Canon R 800mm and 600mm f/11 lenses

ac12

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Yeah, good tip. Another issue with these long primes is if a subject comes closer. With a zoom it is no problem. With a prime you need to move, or have another camera with another lens, or change the lens. So both things considered I think they are not very comparable.
You have to pick the right tool/lens for the job.
Old saying, "Jack of all trades, is a master of none."

Fixed vs. zoom, each has advantages and disadvantages. Picking one or the other is usually a compromise decision.

Lets compare the Nikon 120-300/2.8 vs the 300/2.8, both 300/2.8 lenses.
  • The 120-300/2.8 is 7.1 pounds, the 300/2.8 is 6.4 pounds
    • Both lenses are above my hand-holding weight, and would have to be used on a tripod or monopod.
  • The 120-300/2.8 is $9,500 :eek:, the 300/2.8 cost is $5,500
Nikon does not list a zoom longer than 200-500.
And I think the 200-500 was brought out to compete with the Sigma/Tamron 150-600 lenses.

Just for giggles, here are the Nikon lenses, which match the FL of the Canon lenses.
  • the Nikon 600/4, 8.4 pounds, $12,300 :eek:
  • the Nikon 800/5.6, 10.1 pounds, $16,300 :eek:
 

pake

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I wonder how the performance compares to the 100-300. One thing is for sure. While certainly compact it is still about double the size of the 100-300.
Compact... Now let's be honest, that word is misused when describing these lenses. Just look at them when they're ready to shoot. (Note: I'm not "targeting" you for the use of the word but just used it as an example. Everyone seems to think/say they're compact. - No, no they're not.)
 

RS86

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Okay, well I wasn't talking about M43 at all in this case, just the new Canon lenses either on R5 or R6, meaning 45MP vs 20MP. And I think these budget lenses won't do justice to the 45MP sensor.

Even Lenstip tests the FF lenses for big MP and APS-C cameras for resolution on the edges, and many times the edges are not good enough for big MP cameras, unless the lens is top notch and expensive.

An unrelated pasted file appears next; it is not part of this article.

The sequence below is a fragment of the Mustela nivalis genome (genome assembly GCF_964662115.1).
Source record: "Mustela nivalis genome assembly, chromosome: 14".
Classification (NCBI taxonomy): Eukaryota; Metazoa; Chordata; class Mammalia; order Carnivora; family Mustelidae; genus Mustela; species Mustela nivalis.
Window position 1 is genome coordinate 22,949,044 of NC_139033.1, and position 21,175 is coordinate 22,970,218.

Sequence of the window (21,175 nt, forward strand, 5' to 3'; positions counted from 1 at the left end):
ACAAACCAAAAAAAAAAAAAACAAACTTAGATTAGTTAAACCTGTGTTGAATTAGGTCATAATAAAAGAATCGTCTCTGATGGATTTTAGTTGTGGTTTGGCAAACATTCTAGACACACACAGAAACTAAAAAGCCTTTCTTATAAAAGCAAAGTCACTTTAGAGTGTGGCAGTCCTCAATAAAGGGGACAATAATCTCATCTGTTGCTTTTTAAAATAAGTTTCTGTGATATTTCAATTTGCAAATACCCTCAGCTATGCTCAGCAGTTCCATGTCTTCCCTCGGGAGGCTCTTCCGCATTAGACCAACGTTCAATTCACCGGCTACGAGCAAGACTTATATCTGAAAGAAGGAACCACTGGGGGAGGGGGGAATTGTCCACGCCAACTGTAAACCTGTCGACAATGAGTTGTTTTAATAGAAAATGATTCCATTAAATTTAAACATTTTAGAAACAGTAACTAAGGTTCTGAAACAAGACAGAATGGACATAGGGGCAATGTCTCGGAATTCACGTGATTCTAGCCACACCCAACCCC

More on this. It seems Nikon released a similar design 500mm f/5.6 PF (similar as Canon's DO) lens in Fall 2018. It cost something like 3600 $. Got Editor's Choice at Lenstip, although a con was bad performance against bright light, which is odd for such an expensive lens, can it be because of the design or why is it?

Corner performance for FF is "good", while for APS-C it is "very good". So here we see what I was talking about, eventhough it seems corner performance can be better than I thought.

Although now we can see that when the best lens (Otus) gets 50 lpmm, this Nikon gets 43 lpmm and is f/5.6. Canon is double that at f/11, where diffraction of course affects more.

So here we can expect what I said, it won't "do justice" for the 45MP sensor, which is not to say it will be bad. Just a budget lens and I would rather buy it for R6 with 20MP sensor. For me as a beginner it was great advice to invest in better lenses rather than the camera. But let's wait for the reviews.

And now that I realized, I checked what MP is the Nikon camera tested here. It was a 24 MP camera. So actually we have to be even more careful when considering such lenses for a 45MP camera. I'm not sure what APS-C camera was used. What do you guys think?

"I suppose all our Readers already know that a lens as fast as f/5.6 and designed for full frame won’t beat any resolution records. Such records might be beaten by f/2.8-4.0 and only by lenses as fast as f/1.4 or so. In the case of the tested Nikkor the optics constructors didn’t have it easy; they had to employ an inventive technology and still ensure excellent image quality by f/5.6 – 8.0, so the apertures which are closest to the maximum relative one; it’s an area where optical aberrations still make themselves felt and you also start to notice an influence of diffraction. In the case of the Nikon D3x an ideally corrected lens, working in the diffraction limit, should fare as well as about 47-48 lpmm by f/5.6. The tested Nikkor got as high as almost 43 lpmm so it should be praised. It is as close to perfection as it was possible."

https://www.lenstip.com/540.4-Lens_..._500_mm_f_5.6E_PF_ED_VR_Image_resolution.html
 
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More on this. It seems Nikon released a similar design 500mm f/5.6 PF (similar as Canon's DO) lens in Fall 2018. It cost something like 3600 $. Got Editor's Choice at Lenstip, although a con was bad performance against bright light, which is odd for such an expensive lens, can it be because of the design or why is it?
https://www.lenstip.com/540.4-Lens_..._500_mm_f_5.6E_PF_ED_VR_Image_resolution.html
Indeed, the PF elements reduce weight and offer same performance as heavier, thicker non PF elements, but their drawback as noticed in all the reviews is not so great performance against a heavily backlit scene. But I believe lot of people would rather have a tiny and light proper 500mm that they can carry everywhere than hauling a giant hunk of a glass that 500mm f4 is for slight improvement in back-lit shoot.